China

China 'seizes 40-year-old meat in crackdown on smugglers'

A worker collects rotting meat from the floor of an illegal meat processing factory, in Fuzhou, southeastern China"s Fujian province 26 October 2005. Image copyright EPA
Image caption Chinese authorities said unsafe meat was being smuggled from abroad and ending up in markets across the country

Chinese authorities have seized more than 100,000 tonnes of smuggled meat - some of it more than 40 years old, according to state media.

The frozen meat, estimated to be worth about £300 million (3bn yuan; $483m), was seized in a nationwide crackdown.

"It was smelly and I nearly threw up when I opened the door," an official from Hunan province, where 800 tonnes were seized, told the AFP news agency.

Poor standards have made food safety a major concern in China.

According to state newspaper the China Daily, officials from Guangxi, a southern region bordering Vietnam, found meat dating back to the 1970s.

Thawed several times

Some of the meat seized in Hunan province was found to have been refrozen after thawing out while in transit, according to the reports.

Yang Bo, an anti-smuggling official in Hunan province, was quoted as saying food was often transported in ordinary rather than refrigerated vehicles to save money. "So the meat has often thawed out several times before reaching customers," he said.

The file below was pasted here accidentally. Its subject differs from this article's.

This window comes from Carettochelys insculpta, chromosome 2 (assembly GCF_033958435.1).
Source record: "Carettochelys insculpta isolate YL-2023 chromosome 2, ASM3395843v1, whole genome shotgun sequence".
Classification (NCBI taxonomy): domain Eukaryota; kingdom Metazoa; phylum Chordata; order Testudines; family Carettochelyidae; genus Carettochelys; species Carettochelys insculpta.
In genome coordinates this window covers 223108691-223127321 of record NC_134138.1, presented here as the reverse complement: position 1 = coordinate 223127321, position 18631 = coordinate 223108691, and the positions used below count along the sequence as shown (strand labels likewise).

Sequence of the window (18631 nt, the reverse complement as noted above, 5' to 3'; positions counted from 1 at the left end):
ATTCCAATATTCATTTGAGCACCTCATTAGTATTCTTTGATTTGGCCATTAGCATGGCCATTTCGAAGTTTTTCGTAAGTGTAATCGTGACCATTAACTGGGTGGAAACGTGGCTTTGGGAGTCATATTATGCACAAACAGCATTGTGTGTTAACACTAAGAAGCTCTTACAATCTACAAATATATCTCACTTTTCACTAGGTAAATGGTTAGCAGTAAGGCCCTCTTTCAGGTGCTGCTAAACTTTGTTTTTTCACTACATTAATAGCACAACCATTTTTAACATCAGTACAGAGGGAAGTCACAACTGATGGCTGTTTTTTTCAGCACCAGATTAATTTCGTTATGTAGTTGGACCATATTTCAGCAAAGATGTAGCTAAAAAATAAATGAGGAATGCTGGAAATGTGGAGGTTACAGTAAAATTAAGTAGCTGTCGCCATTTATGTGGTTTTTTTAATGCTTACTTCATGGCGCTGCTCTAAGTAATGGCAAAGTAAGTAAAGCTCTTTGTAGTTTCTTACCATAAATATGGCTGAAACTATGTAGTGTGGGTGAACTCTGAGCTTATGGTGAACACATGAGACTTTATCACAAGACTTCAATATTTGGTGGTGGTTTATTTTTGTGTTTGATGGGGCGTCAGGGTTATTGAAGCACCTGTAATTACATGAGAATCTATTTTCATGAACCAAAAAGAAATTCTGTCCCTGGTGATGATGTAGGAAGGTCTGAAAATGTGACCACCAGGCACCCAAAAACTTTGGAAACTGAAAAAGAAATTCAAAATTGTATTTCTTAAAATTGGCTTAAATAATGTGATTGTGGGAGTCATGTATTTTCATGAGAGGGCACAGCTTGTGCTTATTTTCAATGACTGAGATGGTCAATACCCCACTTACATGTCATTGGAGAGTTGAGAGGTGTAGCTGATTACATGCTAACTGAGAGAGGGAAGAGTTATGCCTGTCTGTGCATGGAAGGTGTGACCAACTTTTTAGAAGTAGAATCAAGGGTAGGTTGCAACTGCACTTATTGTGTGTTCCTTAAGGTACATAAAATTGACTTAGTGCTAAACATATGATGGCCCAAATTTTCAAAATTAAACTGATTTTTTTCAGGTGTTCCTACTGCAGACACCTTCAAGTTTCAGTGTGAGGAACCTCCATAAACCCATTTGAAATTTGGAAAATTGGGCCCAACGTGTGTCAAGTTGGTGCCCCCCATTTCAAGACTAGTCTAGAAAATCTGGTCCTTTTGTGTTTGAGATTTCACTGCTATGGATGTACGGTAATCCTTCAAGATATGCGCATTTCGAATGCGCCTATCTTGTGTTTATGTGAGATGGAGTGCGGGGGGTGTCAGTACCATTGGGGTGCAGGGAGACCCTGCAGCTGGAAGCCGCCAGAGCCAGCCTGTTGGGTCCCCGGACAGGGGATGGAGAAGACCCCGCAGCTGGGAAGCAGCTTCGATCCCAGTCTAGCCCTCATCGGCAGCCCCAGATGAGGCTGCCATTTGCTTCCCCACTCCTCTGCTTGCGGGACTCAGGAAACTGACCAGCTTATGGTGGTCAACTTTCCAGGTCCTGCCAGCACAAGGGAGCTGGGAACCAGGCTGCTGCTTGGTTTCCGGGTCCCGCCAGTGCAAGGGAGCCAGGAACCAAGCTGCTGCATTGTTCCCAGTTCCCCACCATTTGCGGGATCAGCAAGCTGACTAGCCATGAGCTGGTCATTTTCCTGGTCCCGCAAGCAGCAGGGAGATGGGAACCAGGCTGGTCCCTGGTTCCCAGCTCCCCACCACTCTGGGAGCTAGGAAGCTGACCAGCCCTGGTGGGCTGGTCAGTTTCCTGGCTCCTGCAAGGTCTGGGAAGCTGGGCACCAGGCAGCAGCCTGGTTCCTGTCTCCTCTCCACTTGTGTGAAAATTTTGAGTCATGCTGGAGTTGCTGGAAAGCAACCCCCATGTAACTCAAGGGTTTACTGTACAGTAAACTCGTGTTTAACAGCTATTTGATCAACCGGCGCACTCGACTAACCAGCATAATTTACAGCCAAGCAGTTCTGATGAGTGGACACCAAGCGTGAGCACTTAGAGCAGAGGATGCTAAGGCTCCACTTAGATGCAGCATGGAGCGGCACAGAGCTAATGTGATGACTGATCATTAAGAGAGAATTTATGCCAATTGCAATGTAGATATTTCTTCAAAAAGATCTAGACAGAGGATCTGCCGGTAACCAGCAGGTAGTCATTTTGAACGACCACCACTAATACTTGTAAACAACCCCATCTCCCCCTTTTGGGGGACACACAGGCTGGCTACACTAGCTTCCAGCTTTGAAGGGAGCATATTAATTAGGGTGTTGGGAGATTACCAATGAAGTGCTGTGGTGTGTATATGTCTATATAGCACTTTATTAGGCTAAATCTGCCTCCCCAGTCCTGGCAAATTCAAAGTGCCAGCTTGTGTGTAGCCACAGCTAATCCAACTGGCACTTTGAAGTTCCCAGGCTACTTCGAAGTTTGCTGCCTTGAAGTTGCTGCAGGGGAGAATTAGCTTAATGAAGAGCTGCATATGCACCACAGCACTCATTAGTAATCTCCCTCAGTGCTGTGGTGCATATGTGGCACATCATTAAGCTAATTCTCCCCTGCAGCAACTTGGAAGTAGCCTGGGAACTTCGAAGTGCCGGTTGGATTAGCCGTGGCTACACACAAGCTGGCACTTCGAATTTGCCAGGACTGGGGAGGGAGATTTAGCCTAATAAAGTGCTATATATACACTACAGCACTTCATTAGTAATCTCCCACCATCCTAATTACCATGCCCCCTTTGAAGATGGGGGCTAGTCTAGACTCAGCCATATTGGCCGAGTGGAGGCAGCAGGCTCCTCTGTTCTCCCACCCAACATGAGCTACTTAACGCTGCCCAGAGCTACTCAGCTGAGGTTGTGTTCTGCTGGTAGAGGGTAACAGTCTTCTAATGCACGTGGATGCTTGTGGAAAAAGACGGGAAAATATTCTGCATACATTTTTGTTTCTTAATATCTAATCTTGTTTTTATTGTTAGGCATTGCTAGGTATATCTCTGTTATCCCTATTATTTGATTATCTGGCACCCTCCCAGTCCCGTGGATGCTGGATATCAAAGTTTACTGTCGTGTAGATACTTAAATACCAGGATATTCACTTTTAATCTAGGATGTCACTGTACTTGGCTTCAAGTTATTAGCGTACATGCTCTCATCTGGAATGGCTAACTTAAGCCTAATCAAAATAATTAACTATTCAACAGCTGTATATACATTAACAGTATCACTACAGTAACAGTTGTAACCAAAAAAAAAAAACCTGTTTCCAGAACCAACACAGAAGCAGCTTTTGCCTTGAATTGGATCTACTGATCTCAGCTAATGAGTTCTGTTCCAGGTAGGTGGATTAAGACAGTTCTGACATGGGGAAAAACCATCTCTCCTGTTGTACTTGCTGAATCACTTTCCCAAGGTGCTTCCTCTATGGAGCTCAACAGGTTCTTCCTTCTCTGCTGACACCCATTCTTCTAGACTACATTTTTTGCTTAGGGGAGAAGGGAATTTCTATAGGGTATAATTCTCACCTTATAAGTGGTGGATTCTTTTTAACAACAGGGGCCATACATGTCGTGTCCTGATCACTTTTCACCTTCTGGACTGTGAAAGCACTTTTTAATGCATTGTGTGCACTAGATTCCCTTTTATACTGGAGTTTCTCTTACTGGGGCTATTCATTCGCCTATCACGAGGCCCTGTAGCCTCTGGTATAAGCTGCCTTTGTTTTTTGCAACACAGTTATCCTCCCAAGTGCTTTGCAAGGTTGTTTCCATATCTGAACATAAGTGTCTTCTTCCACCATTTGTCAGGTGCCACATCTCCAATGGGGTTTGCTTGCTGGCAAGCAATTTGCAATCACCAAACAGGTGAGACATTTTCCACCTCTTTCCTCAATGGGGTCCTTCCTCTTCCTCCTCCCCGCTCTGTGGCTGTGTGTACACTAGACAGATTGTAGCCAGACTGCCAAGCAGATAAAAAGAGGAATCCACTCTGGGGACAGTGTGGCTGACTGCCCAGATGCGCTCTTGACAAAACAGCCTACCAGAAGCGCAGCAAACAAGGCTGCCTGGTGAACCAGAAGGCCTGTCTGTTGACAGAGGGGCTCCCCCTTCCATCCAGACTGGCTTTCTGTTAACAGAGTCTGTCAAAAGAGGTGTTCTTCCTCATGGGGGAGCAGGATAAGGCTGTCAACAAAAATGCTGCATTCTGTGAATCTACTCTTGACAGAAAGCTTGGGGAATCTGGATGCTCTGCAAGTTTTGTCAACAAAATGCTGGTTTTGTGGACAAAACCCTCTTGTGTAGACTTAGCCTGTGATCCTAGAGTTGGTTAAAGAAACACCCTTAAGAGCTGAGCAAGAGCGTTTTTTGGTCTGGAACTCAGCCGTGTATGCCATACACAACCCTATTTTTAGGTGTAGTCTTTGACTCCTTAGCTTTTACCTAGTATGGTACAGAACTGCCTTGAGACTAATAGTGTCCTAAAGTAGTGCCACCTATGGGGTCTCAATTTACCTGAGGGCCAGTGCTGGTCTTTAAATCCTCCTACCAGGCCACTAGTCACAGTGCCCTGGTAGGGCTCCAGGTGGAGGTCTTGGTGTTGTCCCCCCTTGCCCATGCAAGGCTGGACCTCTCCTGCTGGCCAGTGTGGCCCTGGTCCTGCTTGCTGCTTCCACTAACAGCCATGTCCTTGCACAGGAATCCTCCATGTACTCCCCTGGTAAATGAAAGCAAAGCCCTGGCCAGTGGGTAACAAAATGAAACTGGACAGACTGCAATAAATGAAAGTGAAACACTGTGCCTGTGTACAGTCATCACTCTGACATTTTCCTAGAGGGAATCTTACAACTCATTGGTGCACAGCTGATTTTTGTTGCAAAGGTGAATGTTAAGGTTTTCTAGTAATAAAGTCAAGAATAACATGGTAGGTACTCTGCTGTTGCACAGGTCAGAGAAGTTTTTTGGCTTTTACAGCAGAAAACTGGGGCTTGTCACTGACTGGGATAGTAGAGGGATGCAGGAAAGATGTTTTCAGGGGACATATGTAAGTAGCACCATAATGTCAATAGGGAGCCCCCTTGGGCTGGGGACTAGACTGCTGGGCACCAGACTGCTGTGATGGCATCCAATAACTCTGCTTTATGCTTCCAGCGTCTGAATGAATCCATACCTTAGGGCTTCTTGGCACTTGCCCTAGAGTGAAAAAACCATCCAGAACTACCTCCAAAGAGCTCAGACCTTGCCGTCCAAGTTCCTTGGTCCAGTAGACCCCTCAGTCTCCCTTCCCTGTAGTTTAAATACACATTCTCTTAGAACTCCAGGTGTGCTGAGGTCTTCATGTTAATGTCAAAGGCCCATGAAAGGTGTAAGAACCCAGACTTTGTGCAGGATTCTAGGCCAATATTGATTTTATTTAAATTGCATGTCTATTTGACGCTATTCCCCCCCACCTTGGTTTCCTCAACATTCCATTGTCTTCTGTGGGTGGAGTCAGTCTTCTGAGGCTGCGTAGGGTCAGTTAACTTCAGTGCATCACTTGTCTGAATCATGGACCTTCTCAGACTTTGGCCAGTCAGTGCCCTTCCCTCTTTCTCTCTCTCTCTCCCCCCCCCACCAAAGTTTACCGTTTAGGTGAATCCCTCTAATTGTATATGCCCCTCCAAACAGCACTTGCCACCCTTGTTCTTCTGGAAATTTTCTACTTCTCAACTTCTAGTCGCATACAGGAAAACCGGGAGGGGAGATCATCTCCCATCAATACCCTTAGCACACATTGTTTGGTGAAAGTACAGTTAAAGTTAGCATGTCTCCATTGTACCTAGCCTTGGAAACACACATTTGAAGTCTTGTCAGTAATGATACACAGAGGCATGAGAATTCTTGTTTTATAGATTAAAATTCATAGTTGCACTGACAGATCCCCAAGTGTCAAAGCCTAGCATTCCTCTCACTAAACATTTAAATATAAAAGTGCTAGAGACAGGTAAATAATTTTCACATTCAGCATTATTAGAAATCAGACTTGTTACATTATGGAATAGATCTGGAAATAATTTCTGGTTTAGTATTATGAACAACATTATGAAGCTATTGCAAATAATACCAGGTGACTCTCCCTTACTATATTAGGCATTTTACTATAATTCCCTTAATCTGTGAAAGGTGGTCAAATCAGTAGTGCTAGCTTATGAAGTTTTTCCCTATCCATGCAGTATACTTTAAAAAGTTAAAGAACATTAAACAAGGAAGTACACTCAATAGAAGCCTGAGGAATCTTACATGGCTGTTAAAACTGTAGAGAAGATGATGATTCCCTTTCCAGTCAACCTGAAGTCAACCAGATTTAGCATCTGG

The Hunan province haul reportedly included beef, chicken feet and duck necks.

Authorities believe meat is smuggled into China via neighbouring Hong Kong and Vietnam, from countries such as Brazil and India, to sidestep import restrictions.

State media said 21 criminal gangs had been targeted by the police operation, with 20 people arrested in Hunan province alone.

News of the meat seizure came on the same day China's food safety watchdog asked three milk producers in Shaanxi province to recall infant formula powder.

Excessive nitrate levels were detected in some powdered milk samples and the products were branded as sub-standard, state media said.

The quality of milk products remains a sensitive topic in China after a deadly tainted milk scandal in 2008, when at least six children died and some 300,000 fell ill after consuming milk products contaminated by melamine.

The country has also faced criticism recently over a dog meat festival taking place this month, where about 10,000 dogs were expected to be slaughtered.

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